Ward, PA, Ramsden, S, Coutts, AJ, Hulton, AT & Drust, B 2018, 'Positional Differences in Running and Non-Running Activities During Elite American Football Training', Journal of Strength and Conditioning Research, vol. 32, no. 7, pp. 2072-2084.View/Download from: UTS OPUS or Publisher's site
The aim of this investigation was to describe differences in training loads between position groups within professional American football. Integrated micro technology data was collected on 63 NFL football players during an American football training camp. Five key metrics (total distance, high speed distance, Player Load, Player Load per Minute, and Total Inertial Movement Analysis (IMA)) served to quantify both running and non-running activities. Players were classified into position groups (DB, DL, LB, OL, QB, RB, TE, and WR). Training sessions were identified by their relationship to the upcoming match (e.g., -4, -3, -2). Running and non-running activities varied between position groups relative to the training day. Differences in total distance were between DB and WR were observed to be unclear between the three training days (Game Day (GD) -4: 74 ± 392 m; GD -3: -122 ± 348; GD - 2: -222 ± 371 m). However, moderate to large differences were observed between these two positions and the other positional groups. A similar relationship was observed in Player Load and Player Load per Minute, with the DB and WR groups performing greater amounts of load compared to other positional groups. Differences in High Speed Distance varied across positional groups, indicating different outputs based on ergonomic demands. The OL and DL groups ran less but engaged in a higher amount of non-running activities (Total IMA) with differences ranging from moderate to large across the three training days. Total IMA differences between offensive and defensive linemen were unclear on GD -4 (-4 ± 9) and GD -2 (-2 ± 8) and likely moderate on GD -3 (-9 ± 9). Positional differences with regard to running and non-running activities highlight the existence of position specific training within a training micro-cycle. Additionally, Total IMA provides a useful metric for quantifying sport specific movements within the game of American football.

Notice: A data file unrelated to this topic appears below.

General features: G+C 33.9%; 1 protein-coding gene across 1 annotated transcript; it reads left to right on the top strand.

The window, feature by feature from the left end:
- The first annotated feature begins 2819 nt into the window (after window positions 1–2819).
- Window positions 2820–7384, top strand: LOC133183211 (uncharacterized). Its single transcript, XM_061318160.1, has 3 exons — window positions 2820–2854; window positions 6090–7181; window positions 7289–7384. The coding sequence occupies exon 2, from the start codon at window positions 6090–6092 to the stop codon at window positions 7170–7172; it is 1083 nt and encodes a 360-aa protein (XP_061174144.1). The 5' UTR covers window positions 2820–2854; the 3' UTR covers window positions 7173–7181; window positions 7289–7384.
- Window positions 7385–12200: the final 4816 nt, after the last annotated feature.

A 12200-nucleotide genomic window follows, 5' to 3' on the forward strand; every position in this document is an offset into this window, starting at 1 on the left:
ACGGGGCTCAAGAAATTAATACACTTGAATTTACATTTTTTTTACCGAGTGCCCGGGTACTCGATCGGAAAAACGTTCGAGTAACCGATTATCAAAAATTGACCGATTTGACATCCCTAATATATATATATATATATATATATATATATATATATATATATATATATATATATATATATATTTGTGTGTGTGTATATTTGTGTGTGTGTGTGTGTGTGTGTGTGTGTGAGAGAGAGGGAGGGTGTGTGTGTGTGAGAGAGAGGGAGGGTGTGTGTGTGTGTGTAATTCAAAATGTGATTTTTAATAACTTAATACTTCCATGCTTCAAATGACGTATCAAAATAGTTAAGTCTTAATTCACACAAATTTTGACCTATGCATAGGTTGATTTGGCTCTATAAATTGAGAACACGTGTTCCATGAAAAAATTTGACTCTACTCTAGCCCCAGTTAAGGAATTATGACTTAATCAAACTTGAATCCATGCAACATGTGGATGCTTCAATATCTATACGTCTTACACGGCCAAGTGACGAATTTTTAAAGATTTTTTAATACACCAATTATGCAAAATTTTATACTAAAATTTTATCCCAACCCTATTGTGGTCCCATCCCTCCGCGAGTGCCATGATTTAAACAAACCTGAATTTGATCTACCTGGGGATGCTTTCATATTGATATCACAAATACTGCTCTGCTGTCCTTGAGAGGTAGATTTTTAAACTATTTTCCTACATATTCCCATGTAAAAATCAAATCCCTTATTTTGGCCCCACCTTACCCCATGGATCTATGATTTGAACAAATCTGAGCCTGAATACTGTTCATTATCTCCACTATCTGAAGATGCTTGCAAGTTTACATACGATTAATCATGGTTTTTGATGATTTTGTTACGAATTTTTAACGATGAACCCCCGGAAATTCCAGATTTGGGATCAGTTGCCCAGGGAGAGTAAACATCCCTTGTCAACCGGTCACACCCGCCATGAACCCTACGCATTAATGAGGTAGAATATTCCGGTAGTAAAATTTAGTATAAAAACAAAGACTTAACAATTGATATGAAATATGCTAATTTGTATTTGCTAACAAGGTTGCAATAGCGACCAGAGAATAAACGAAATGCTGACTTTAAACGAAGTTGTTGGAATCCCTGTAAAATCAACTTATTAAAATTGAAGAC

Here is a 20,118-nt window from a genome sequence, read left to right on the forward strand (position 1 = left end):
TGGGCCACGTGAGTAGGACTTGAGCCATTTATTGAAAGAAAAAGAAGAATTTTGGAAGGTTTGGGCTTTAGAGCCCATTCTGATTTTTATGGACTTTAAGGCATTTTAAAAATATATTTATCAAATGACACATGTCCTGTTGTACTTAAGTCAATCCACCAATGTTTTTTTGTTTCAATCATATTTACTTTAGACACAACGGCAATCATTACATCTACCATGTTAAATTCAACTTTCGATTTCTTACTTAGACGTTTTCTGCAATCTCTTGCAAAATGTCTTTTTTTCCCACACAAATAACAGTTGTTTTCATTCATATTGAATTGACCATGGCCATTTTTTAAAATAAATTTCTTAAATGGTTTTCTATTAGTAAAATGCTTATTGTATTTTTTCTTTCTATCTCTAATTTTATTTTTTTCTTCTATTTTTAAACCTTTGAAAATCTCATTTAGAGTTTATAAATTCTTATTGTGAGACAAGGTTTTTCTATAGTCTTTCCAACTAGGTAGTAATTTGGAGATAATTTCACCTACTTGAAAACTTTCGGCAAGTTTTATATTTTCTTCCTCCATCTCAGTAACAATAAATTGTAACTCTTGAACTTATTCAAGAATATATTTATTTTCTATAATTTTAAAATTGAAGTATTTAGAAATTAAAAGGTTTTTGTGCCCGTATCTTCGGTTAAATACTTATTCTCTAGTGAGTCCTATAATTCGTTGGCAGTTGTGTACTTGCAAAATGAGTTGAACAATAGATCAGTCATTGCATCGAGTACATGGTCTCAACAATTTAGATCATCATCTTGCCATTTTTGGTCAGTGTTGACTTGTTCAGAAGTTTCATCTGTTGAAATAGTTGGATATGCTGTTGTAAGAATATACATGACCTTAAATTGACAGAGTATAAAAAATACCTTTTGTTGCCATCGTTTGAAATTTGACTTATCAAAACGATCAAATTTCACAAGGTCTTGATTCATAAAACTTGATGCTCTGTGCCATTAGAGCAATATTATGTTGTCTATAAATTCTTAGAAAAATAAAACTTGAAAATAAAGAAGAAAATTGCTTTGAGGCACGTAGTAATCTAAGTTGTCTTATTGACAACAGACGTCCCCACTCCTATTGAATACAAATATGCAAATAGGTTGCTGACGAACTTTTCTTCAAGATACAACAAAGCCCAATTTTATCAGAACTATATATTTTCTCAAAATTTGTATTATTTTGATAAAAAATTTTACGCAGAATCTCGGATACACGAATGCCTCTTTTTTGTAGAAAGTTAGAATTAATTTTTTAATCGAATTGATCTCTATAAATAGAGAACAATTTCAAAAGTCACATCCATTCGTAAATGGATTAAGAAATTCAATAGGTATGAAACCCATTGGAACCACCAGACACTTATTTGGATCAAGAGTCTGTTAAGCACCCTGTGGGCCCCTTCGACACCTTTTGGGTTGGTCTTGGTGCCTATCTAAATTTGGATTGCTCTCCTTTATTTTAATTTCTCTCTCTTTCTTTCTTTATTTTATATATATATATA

Sullivan, C, Kempton, T, Ward, P & Coutts, AJ 2018, 'Factors associated with early career progression in professional Australian Football players.', Journal of sports sciences, vol. 36, no. 19, pp. 2196-2201.View/Download from: UTS OPUS or Publisher's site
This study examined the association between individual and team characteristics and the probability of being offered a second contract in professional Australian Football. Contract status was obtained from the AFL for players who were drafted in the AFL National Draft between 1999 and 2013 (n = 999). Individual player characteristics were retrieved from the AFL while variables relating to performance were accessed online via Champion Data®. A binary logistic regression examined the influence of each characteristic on the probability of a professional Australian Football player receiving a second contract. Receiver operating characteristic (ROC) curves and the associated AUC were used to assess the discriminant ability of both a training (n = 938) and test data set (n = 61). The characteristics that influenced the probability of receiving a second contract included first year debut (pr 0.606), draft order (pr - 0.126), draft year (pr 0.059), games played (pr 1.848), team state (pr 0.458), rising star nomination (pr 1.553) and team ladder position (pr -0.043) (χ2 (8) = 198.28, p < 0.001). The ROC curve demonstrated an AUC of 82.4% (training) and 76.0% (test). A combination of individual and team based characteristics are associated with early career progression in professional Australian Football.